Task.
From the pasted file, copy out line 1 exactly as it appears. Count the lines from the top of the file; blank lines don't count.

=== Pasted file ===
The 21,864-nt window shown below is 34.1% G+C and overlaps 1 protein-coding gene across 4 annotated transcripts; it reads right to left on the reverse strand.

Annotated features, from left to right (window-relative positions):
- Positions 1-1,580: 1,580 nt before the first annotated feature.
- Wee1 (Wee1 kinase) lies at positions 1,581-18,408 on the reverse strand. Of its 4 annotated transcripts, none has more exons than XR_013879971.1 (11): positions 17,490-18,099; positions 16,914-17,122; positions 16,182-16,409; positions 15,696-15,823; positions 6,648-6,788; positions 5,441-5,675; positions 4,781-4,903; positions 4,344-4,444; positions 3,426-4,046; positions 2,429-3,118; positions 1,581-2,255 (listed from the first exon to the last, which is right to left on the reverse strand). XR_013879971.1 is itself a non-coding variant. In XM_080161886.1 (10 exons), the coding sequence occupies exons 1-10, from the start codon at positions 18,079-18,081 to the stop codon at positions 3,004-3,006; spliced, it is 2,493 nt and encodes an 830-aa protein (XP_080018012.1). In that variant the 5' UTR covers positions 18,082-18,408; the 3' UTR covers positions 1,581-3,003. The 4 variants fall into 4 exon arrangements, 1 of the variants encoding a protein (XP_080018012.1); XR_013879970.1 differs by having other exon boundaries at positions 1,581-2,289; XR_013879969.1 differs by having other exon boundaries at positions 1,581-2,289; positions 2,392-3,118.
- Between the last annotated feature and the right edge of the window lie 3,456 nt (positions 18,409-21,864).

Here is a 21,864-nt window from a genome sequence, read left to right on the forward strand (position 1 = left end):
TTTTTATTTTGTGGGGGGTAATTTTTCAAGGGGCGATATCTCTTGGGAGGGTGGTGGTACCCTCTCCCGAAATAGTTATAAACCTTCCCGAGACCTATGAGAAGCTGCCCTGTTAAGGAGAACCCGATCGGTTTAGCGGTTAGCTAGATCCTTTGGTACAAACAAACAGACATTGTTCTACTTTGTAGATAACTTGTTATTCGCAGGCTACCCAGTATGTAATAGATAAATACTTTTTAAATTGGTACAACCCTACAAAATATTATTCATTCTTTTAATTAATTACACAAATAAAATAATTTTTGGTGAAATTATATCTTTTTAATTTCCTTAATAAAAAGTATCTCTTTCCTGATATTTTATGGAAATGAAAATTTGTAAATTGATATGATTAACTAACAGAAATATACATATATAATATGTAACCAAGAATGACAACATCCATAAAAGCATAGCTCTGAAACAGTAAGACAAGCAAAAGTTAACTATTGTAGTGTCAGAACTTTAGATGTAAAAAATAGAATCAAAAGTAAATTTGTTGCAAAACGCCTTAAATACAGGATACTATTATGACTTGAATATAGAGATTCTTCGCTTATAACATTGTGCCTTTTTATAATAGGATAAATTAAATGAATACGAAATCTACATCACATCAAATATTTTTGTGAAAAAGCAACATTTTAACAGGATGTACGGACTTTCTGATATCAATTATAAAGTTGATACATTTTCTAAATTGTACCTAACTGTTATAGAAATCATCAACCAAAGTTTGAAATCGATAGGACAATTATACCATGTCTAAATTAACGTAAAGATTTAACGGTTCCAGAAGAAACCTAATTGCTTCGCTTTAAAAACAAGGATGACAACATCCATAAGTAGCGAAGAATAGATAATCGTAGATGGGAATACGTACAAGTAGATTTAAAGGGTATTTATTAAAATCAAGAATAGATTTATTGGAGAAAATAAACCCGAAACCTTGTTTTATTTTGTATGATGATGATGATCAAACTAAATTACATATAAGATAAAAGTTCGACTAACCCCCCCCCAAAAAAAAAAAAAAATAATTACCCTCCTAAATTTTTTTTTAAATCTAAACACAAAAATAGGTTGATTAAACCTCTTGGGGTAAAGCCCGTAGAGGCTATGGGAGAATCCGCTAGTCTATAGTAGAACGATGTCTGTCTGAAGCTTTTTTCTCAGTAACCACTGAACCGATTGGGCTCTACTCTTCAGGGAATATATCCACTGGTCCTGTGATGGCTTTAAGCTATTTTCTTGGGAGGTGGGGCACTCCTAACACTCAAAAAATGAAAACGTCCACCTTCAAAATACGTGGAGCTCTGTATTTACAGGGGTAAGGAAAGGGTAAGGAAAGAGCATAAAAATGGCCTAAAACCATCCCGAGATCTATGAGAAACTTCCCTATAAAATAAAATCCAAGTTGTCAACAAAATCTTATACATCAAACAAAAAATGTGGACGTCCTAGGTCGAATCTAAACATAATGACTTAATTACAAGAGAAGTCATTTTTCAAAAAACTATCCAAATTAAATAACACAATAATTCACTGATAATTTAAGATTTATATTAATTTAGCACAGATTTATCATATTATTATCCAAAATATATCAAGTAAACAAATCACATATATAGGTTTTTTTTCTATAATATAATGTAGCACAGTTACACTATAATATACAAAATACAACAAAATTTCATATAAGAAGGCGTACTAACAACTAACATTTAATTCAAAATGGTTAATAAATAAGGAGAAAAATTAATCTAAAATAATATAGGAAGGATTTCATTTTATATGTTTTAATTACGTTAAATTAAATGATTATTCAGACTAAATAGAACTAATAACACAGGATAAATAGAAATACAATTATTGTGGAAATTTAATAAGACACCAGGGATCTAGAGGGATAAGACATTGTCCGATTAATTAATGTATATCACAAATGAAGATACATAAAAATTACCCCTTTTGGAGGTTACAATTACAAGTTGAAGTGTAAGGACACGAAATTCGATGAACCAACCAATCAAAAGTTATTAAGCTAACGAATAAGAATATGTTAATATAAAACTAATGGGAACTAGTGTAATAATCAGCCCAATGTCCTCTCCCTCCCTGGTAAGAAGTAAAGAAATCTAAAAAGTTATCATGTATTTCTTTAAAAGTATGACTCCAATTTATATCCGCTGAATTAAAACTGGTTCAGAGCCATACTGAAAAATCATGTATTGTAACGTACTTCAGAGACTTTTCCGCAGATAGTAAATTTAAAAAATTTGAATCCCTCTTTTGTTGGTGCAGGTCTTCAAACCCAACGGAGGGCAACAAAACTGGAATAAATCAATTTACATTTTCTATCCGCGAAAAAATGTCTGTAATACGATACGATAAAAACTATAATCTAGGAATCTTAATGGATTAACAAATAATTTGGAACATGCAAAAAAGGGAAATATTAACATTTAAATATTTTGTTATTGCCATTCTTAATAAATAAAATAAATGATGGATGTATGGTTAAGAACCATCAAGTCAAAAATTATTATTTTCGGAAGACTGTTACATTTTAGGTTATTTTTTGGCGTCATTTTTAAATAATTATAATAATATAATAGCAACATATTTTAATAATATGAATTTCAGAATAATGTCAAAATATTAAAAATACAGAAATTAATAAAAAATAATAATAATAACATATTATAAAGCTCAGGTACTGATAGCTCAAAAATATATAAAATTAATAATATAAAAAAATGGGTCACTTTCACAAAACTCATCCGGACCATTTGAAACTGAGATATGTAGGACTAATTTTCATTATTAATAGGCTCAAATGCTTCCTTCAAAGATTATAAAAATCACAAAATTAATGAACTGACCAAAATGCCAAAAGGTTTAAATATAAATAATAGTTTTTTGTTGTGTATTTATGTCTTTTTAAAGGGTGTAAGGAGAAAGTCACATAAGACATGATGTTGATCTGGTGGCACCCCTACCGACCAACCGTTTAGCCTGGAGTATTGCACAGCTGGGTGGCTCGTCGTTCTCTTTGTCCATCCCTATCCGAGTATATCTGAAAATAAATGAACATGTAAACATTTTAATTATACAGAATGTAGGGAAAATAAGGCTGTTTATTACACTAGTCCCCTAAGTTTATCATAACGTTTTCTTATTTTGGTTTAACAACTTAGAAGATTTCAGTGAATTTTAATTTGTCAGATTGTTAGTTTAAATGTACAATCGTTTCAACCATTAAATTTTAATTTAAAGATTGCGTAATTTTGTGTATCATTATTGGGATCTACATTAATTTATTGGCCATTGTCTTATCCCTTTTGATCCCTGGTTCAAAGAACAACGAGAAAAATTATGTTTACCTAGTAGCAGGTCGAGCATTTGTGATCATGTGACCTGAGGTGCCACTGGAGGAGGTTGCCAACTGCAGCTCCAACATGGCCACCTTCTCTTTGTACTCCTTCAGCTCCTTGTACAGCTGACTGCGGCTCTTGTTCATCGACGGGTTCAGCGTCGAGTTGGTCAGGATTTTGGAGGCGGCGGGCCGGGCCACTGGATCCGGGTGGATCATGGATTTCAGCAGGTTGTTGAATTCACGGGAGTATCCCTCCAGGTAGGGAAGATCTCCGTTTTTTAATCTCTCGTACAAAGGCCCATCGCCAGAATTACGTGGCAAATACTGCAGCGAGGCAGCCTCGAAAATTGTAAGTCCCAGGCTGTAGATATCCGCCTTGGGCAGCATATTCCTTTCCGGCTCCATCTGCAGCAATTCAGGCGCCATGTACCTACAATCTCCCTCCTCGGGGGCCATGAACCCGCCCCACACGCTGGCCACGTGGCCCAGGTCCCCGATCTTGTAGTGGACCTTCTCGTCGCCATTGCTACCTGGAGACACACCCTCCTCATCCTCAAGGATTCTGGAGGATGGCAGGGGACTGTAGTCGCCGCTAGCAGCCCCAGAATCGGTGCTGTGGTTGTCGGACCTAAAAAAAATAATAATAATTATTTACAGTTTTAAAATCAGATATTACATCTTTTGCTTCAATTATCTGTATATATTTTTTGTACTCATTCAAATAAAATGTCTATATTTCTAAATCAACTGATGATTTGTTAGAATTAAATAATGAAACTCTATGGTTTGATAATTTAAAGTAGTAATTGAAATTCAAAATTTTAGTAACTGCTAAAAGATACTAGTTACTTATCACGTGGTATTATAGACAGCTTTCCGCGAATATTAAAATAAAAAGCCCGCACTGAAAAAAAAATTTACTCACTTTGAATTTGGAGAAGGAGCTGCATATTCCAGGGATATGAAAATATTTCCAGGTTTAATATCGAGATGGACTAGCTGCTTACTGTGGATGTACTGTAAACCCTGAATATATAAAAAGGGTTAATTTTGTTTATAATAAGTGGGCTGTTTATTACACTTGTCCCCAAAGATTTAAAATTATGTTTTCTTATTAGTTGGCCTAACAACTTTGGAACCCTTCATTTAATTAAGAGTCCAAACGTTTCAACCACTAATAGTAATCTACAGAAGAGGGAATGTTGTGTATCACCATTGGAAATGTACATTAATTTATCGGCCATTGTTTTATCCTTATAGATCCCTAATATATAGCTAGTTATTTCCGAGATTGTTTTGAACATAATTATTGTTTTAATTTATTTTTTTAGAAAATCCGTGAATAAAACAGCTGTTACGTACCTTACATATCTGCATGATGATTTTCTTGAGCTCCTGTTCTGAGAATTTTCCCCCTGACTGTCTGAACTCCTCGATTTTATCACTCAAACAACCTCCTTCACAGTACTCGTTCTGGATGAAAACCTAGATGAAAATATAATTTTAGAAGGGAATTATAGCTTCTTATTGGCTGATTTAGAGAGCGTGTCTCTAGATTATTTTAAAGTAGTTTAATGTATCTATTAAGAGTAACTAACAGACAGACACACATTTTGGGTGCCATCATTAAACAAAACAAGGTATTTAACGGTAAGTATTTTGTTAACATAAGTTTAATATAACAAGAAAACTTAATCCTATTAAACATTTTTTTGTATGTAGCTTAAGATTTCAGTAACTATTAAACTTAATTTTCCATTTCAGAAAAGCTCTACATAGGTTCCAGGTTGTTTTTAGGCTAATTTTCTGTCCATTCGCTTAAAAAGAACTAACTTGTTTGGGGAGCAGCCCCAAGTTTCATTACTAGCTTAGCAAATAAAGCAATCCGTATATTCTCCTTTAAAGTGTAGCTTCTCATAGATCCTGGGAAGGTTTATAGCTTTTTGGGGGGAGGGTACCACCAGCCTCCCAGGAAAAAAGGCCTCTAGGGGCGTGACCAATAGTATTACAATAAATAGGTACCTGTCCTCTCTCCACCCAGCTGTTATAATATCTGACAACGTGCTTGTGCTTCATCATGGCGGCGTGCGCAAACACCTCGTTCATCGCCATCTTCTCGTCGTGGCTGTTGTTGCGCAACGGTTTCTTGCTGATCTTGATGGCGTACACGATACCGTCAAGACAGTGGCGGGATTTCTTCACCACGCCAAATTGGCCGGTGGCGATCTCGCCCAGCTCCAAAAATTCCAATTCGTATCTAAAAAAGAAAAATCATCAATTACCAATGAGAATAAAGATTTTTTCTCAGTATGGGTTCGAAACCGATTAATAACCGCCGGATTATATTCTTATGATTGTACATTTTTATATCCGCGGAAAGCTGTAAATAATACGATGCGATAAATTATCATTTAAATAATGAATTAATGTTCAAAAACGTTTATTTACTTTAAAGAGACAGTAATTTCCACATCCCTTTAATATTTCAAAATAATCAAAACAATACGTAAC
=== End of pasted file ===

The 21,864-nt window shown below is 34.1% G+C and overlaps 1 protein-coding gene across 4 annotated transcripts; it reads right to left on the reverse strand.